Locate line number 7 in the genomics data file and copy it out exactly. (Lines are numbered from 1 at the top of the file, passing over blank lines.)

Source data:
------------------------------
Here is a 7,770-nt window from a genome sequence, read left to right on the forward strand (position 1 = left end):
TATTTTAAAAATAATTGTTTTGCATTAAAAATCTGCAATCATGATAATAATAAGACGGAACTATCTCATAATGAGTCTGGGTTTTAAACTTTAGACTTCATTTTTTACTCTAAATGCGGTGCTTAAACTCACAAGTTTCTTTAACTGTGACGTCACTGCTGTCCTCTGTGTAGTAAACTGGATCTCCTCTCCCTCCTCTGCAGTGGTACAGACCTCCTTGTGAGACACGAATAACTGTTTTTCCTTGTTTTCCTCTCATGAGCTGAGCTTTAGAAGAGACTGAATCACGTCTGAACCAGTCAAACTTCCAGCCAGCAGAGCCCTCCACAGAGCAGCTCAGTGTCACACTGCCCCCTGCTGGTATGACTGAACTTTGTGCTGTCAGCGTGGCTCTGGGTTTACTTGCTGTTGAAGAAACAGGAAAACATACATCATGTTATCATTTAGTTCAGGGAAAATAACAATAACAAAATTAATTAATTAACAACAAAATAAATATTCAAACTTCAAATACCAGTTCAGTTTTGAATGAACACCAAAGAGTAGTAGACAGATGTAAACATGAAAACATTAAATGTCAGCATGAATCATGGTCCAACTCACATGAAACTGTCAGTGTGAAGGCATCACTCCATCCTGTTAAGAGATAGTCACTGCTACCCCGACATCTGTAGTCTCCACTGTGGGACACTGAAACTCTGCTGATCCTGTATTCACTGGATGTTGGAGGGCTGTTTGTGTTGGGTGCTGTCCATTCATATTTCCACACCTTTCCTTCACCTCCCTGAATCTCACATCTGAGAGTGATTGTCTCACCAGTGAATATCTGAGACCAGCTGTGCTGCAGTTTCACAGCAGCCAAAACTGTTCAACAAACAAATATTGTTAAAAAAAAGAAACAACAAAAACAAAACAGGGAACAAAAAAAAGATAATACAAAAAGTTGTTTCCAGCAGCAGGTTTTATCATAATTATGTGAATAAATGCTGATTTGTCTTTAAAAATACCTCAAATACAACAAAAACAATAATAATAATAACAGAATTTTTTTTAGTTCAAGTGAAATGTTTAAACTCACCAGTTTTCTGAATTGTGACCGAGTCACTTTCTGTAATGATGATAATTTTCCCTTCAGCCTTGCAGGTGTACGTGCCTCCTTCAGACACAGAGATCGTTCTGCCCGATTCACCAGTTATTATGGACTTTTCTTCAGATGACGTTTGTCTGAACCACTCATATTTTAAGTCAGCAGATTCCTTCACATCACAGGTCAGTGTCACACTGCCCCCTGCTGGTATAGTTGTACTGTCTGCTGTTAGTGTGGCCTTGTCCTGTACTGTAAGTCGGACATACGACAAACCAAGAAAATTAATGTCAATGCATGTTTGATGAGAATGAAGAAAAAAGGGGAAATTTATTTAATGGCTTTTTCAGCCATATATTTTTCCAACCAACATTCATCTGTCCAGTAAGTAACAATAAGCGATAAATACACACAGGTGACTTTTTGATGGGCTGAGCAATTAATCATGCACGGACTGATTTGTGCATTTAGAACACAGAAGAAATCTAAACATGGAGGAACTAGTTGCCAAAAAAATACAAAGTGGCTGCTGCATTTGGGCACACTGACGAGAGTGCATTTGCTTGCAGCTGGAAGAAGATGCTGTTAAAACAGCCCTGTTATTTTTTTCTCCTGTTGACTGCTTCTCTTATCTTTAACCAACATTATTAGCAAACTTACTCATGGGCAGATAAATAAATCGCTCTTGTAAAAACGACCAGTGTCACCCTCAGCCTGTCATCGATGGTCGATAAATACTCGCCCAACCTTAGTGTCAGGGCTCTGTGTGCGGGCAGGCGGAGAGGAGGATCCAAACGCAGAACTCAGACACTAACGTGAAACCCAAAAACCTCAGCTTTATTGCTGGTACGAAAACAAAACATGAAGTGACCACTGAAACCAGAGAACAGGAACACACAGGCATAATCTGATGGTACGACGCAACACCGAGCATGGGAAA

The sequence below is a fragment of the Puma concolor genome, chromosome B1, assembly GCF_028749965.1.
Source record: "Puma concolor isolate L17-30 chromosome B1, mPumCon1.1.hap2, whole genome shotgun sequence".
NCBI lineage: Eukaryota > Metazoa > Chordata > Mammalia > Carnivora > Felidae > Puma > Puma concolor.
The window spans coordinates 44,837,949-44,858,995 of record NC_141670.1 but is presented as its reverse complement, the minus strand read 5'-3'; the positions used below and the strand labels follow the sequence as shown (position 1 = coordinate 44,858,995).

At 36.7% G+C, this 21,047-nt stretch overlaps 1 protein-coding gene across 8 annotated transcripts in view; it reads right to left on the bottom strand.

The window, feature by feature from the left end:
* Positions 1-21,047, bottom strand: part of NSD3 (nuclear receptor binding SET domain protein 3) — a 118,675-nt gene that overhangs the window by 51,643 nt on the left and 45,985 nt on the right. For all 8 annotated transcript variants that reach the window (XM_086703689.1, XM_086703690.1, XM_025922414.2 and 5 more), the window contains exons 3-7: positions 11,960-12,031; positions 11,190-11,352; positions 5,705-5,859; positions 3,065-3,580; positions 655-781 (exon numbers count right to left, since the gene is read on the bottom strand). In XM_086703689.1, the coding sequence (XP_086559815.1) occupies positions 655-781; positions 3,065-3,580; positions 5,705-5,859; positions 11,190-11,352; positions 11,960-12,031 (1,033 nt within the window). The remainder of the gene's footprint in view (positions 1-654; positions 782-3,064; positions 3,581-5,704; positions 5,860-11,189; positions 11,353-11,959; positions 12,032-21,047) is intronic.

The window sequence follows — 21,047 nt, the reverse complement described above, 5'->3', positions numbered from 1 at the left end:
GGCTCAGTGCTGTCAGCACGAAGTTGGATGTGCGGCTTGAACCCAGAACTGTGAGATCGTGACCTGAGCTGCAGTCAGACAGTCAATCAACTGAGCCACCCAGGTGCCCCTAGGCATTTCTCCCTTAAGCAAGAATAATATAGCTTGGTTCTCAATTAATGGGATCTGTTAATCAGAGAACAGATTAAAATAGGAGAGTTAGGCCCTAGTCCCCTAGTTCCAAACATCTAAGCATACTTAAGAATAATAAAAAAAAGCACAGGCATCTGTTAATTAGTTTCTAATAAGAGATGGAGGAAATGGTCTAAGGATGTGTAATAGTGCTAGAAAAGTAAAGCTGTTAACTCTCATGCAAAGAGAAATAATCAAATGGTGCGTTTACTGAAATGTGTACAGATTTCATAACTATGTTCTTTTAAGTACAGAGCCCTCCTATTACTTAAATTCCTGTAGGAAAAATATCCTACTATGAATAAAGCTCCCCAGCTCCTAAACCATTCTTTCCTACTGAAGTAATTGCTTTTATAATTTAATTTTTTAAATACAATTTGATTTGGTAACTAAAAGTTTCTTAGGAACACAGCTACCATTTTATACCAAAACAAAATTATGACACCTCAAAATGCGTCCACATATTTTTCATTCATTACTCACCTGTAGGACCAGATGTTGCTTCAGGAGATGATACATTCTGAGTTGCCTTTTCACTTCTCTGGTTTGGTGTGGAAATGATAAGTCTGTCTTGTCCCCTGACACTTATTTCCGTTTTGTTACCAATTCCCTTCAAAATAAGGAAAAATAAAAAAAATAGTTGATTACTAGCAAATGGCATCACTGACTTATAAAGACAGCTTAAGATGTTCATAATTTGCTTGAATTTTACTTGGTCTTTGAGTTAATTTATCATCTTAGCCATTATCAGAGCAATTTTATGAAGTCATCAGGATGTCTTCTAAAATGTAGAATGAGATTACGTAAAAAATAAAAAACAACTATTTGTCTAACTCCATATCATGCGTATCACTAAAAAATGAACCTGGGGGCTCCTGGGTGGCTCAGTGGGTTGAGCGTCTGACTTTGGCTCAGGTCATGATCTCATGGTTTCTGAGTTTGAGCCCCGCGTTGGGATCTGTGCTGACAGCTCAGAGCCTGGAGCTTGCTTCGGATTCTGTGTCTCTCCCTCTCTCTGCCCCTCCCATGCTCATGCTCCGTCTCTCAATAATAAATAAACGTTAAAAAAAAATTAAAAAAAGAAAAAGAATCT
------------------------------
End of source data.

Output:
At 36.7% G+C, this 21,047-nt stretch overlaps 1 protein-coding gene across 8 annotated transcripts in view; it reads right to left on the bottom strand.